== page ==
While they often presented themselves as bodybuilders’ publications, their chuckle-prompting titles — Torso, Adonis, Honcho, Mandate — didn’t lie. Gay men’s magazines of decades past were bought by gay men who wanted to look at the erotic illustrations of well- built male bodies therein. Because any- one known to possess such material in the homophobic 1950s and 1960s could experience serious consequences, men hid the magazines under their mat- tresses. These illustrations have now inspired a traveling exhibition, Stroke: From Under the Mattress to the Museum Wall. Curated by notable erotic artist Robert W. Richards and orig- inating at the Leslie-Lohman Museum of Gay and Lesbian Art, the popular show contains 24 original illustrations that ap- peared in gay magazines from the 1950s to the 1990s. It also looks at how gay men, forced into the closet during those decades, used these pictures to explore their sexuality intimately. It additionally serves as a showcase for the artists in- volved. On view are works by two dozen top artists of the times, including Touko Laaksonen (Tom of Finland), Antonio Lopez (Antonio), and David Martin.More
Producer, writer, and activist who produced shows like All in the Family, Sanford and Son, and Maude, is awarded the 2016 Freedom of Expression Award after a screening of the new documentary Norman Lear: Just Another Version of You.More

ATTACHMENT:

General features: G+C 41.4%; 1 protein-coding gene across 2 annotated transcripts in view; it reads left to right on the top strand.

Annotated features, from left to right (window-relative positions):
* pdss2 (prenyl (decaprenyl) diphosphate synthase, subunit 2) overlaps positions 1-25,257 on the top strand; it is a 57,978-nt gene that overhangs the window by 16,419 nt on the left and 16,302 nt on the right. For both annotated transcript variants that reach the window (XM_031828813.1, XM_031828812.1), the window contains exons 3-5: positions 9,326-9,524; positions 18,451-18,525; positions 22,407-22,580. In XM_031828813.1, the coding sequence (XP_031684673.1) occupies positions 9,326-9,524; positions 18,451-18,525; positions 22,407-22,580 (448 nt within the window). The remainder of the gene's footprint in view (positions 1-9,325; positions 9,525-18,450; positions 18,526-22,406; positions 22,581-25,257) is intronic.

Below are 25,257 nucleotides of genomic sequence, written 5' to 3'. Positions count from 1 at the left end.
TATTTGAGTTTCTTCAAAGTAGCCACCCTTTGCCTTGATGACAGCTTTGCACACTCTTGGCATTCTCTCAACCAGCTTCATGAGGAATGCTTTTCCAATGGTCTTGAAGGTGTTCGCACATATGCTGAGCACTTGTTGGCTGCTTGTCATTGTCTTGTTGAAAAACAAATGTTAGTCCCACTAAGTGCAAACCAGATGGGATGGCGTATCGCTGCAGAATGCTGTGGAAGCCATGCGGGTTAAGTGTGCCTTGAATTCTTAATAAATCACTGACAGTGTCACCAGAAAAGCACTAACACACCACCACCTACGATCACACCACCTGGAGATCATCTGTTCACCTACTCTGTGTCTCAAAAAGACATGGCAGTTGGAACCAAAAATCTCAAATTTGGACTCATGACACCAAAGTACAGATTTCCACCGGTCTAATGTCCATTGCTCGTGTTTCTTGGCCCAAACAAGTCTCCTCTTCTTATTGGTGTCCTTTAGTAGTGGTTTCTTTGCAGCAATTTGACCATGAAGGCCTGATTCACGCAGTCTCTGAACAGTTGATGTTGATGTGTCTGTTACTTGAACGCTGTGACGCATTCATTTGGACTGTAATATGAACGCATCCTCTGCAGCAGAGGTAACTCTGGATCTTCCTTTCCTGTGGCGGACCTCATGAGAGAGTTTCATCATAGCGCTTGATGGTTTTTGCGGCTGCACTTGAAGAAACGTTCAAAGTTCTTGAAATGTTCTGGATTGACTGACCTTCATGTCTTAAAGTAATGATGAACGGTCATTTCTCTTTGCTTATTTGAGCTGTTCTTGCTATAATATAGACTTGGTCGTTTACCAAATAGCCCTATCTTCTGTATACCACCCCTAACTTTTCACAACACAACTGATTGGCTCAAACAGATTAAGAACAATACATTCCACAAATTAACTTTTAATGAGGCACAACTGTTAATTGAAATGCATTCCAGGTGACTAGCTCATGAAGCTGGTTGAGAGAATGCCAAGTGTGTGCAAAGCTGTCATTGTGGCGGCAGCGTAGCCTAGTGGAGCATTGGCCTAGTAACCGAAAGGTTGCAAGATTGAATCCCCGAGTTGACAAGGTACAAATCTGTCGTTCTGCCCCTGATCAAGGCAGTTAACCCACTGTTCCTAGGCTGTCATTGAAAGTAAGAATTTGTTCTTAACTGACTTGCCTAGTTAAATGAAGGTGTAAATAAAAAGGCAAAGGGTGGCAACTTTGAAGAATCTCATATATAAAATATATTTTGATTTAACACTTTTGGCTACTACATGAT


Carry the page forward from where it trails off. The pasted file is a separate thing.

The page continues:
At the main festival ground on Saturday July 23rd and Sunday July 24th at Fort Mason Center, we welcome many celebrities from Japan, including WORLD ORDER, Silent Siren, Wednesday Campanella, GARNiDELiA, Mitz Mangrove, and many more, and we will also host a variety of events, including J-POP LIVE concerts, Meet & Greet sessions, Q&A with special guests, Interactive Summit, Travel Pavilion, Ramen & Sake Summit, dance, karaoke,cosplay and'J-POP Queen' drag contests.More
When day drinkers just could not stop pissing along the train tracks at Dolores Park, where every weekend tons of revelers gather to partake in booze and other inebriants, the city came up with a great idea to make public urination acceptable: install an outdoor urinal.
After the banners of Hardly Strictly have been packed away, the idea of returning to bluegrass seems as appealing as sticking to a healthy diet. Though we take it for granted, bluegrass, unlike other genres, has not only embraced but encouraged the whole of its messy evolution. For the past 14 years, the San Francisco Bluegrass and Old-Time Festival has offered a citywide winter tradition of live music by grassroots artists. The festival is a bundle of concerts, live performances, children’s shows, movies, and workshops held in intimate venues throughout the Bay Area. This year’s 10-day event is an eclectic mix of folk and contemporary styles with more than 25 shows held in 18 clubs, including performances by local favorites and longtime veterans Dark Hollow, Laurie Lewis and the Right Hands, and The Crooked Jades. The festival also features a concert by homegrown juggernauts the Get Happy String Band. The band promises an afternoon of raucous, ragtime fun — replete with fiddle and the occasional mandolin. Bluegrass offers opportunities for retreat in music slow-cooked to its purest and most celebrated form.
Sun., Feb. 10, 4:30 p.m., 2013